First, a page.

Hypophosphatasia (HPP) is an inherited systemic bone disease caused by the deficiency of tissue-nonspecific alkaline phosphatase (TNAP). HPP is classified into six forms and the symptoms of HPP vary depending on the form. The pathophysiology of HPP is basically due to a defect of bone mineralization. TNAP is encoded by the ALPL gene, and the TNAP protein expressed in bone, kidney, liver, and neuronal cells and is linked to the cell membrane via a glycosylphosphatidylinositol anchor. TNAP is an ectoenzyme hydrolyzing phosphate compound such as inorganic pyrophosphate. TNAP plays an important role in mineralization of hard tissues. Defect of mineralization process causes hypomineralization of hard tissues, which leads to rickets or osteomalacia and dental manifestations. In addition, hypomineralization of the ribs results in respiratory failure in the severe forms, which is the main cause of death. Inheritance of HPP is autosomal recessive, but autosomal dominant cases have been reported in the milder forms. To date, a total of 335 mutations in the ALPL gene have been reported, and mutation sites are scattered throughout the gene. Recent development of enzyme replacement therapy has opened up a new vista on the treatment of this previously untreatable disease.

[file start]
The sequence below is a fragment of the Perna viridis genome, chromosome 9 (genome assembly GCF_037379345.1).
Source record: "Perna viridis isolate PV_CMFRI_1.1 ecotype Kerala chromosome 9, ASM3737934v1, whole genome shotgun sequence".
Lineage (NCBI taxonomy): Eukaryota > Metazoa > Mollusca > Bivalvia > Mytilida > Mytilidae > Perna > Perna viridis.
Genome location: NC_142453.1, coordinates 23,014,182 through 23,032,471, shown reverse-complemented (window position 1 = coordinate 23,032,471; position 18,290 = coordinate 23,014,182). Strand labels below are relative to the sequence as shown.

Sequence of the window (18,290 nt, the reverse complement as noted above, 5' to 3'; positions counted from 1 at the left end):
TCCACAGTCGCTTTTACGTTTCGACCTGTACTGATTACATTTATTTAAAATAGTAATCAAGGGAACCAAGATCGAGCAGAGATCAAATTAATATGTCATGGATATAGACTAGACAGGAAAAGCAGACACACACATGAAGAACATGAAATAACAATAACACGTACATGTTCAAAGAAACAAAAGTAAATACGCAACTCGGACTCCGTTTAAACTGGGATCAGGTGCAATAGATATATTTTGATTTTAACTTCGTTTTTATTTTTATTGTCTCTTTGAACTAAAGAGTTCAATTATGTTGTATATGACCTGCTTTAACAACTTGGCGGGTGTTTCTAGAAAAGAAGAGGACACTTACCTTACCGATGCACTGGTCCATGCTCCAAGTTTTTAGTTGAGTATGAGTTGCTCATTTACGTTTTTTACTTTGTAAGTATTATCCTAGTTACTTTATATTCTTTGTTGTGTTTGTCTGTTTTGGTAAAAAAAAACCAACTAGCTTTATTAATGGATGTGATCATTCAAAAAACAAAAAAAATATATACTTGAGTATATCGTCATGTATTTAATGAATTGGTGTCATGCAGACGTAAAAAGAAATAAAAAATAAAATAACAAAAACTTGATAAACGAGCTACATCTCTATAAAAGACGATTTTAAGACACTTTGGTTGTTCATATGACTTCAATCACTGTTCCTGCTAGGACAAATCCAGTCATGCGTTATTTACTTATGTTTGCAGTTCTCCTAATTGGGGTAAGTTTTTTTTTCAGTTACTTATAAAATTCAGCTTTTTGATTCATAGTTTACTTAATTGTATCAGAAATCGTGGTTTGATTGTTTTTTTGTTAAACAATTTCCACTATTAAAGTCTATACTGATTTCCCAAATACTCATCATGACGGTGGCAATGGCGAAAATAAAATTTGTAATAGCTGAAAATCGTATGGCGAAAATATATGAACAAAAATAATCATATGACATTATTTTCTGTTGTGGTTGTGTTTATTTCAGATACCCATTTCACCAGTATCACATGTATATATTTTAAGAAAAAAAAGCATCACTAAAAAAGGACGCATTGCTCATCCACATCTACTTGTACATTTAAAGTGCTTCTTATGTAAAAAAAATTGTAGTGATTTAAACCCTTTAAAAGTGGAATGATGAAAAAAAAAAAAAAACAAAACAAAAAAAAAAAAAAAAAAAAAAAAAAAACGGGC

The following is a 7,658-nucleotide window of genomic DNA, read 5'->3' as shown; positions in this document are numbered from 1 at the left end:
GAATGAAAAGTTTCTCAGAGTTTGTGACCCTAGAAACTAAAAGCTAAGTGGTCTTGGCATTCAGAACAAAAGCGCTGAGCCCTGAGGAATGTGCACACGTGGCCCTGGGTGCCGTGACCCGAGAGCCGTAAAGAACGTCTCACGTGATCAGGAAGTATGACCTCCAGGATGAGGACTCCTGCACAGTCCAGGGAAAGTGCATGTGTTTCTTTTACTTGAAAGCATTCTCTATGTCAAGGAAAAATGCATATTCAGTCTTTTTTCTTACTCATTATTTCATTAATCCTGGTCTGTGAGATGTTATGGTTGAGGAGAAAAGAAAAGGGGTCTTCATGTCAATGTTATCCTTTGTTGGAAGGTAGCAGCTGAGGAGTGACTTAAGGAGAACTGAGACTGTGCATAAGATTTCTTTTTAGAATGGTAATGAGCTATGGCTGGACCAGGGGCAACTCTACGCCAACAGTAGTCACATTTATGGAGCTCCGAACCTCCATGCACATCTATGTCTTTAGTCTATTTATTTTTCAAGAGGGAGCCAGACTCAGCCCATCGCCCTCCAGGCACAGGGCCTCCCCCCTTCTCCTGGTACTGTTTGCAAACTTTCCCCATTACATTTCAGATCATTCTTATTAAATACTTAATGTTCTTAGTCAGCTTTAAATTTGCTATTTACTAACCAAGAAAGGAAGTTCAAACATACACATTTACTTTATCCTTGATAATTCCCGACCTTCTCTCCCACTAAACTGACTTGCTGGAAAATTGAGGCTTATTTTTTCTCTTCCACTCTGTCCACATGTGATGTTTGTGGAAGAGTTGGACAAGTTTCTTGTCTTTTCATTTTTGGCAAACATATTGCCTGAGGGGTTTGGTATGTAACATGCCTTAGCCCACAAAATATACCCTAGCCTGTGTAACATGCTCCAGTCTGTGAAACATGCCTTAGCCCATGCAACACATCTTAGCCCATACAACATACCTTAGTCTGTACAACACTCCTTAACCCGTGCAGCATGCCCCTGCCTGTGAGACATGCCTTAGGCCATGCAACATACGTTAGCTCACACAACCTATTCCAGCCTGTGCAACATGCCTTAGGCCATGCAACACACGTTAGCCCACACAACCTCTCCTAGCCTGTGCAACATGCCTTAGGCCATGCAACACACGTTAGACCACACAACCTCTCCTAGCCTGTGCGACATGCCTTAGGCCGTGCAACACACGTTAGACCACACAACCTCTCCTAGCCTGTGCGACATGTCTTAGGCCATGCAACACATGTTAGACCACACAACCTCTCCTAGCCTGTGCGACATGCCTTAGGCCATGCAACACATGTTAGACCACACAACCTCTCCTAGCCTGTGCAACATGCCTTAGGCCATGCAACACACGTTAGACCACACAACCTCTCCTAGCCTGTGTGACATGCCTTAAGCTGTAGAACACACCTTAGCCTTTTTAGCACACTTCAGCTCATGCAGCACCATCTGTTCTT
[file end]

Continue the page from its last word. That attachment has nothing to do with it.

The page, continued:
Part of the book: Pathophysiology